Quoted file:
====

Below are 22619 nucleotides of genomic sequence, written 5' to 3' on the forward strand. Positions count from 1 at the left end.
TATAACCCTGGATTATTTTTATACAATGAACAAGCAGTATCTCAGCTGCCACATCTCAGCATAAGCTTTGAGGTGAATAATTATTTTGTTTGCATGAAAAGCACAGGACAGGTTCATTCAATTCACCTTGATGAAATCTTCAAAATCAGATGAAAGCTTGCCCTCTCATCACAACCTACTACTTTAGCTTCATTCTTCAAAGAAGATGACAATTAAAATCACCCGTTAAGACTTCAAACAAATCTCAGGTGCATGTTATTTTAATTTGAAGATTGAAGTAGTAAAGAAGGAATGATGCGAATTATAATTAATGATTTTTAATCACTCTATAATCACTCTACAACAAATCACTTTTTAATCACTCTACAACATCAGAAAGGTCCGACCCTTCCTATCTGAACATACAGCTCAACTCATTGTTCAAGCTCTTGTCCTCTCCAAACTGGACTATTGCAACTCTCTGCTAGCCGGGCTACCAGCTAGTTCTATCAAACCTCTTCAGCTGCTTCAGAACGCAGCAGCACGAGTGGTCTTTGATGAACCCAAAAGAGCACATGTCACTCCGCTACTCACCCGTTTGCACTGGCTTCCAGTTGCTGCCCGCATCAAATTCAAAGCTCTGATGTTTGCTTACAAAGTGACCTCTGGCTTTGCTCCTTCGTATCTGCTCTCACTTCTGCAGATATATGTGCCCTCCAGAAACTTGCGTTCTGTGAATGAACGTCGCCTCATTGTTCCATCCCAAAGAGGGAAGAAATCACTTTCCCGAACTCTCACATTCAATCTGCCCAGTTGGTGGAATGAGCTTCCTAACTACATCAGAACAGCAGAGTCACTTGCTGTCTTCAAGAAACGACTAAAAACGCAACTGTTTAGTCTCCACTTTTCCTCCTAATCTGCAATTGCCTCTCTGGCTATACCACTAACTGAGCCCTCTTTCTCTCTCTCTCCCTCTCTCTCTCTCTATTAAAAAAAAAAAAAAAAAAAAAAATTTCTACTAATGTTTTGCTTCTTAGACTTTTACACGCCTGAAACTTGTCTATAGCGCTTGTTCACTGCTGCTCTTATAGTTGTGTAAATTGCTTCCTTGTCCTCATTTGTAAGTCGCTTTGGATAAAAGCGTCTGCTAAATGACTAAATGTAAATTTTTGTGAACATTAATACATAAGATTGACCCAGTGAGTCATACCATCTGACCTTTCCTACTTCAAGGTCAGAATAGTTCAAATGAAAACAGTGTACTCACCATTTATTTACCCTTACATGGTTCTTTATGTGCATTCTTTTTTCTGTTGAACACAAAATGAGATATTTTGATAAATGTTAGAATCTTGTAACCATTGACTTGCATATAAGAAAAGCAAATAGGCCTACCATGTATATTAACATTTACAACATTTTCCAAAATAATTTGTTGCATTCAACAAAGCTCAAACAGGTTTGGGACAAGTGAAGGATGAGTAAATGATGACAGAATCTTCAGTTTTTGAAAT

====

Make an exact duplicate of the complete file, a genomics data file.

Below are 22619 nucleotides of genomic sequence, written 5' to 3' on the forward strand. Positions count from 1 at the left end.
TATAACCCTGGATTATTTTTATACAATGAACAAGCAGTATCTCAGCTGCCACATCTCAGCATAAGCTTTGAGGTGAATAATTATTTTGTTTGCATGAAAAGCACAGGACAGGTTCATTCAATTCACCTTGATGAAATCTTCAAAATCAGATGAAAGCTTGCCCTCTCATCACAACCTACTACTTTAGCTTCATTCTTCAAAGAAGATGACAATTAAAATCACCCGTTAAGACTTCAAACAAATCTCAGGTGCATGTTATTTTAATTTGAAGATTGAAGTAGTAAAGAAGGAATGATGCGAATTATAATTAATGATTTTTAATCACTCTATAATCACTCTACAACAAATCACTTTTTAATCACTCTACAACATCAGAAAGGTCCGACCCTTCCTATCTGAACATACAGCTCAACTCATTGTTCAAGCTCTTGTCCTCTCCAAACTGGACTATTGCAACTCTCTGCTAGCCGGGCTACCAGCTAGTTCTATCAAACCTCTTCAGCTGCTTCAGAACGCAGCAGCACGAGTGGTCTTTGATGAACCCAAAAGAGCACATGTCACTCCGCTACTCACCCGTTTGCACTGGCTTCCAGTTGCTGCCCGCATCAAATTCAAAGCTCTGATGTTTGCTTACAAAGTGACCTCTGGCTTTGCTCCTTCGTATCTGCTCTCACTTCTGCAGATATATGTGCCCTCCAGAAACTTGCGTTCTGTGAATGAACGTCGCCTCATTGTTCCATCCCAAAGAGGGAAGAAATCACTTTCCCGAACTCTCACATTCAATCTGCCCAGTTGGTGGAATGAGCTTCCTAACTACATCAGAACAGCAGAGTCACTTGCTGTCTTCAAGAAACGACTAAAAACGCAACTGTTTAGTCTCCACTTTTCCTCCTAATCTGCAATTGCCTCTCTGGCTATACCACTAACTGAGCCCTCTTTCTCTCTCTCTCCCTCTCTCTCTCTCTATTAAAAAAAAAAAAAAAAAAAAAAATTTCTACTAATGTTTTGCTTCTTAGACTTTTACACGCCTGAAACTTGTCTATAGCGCTTGTTCACTGCTGCTCTTATAGTTGTGTAAATTGCTTCCTTGTCCTCATTTGTAAGTCGCTTTGGATAAAAGCGTCTGCTAAATGACTAAATGTAAATTTTTGTGAACATTAATACATAAGATTGACCCAGTGAGTCATACCATCTGACCTTTCCTACTTCAAGGTCAGAATAGTTCAAATGAAAACAGTGTACTCACCATTTATTTACCCTTACATGGTTCTTTATGTGCATTCTTTTTTCTGTTGAACACAAAATGAGATATTTTGATAAATGTTAGAATCTTGTAACCATTGACTTGCATATAAGAAAAGCAAATAGGCCTACCATGTATATTAACATTTACAACATTTTCCAAAATAATTTGTTGCATTCAACAAAGCTCAAACAGGTTTGGGACAAGTGAAGGATGAGTAAATGATGACAGAATCTTCAGTTTTTGAAAT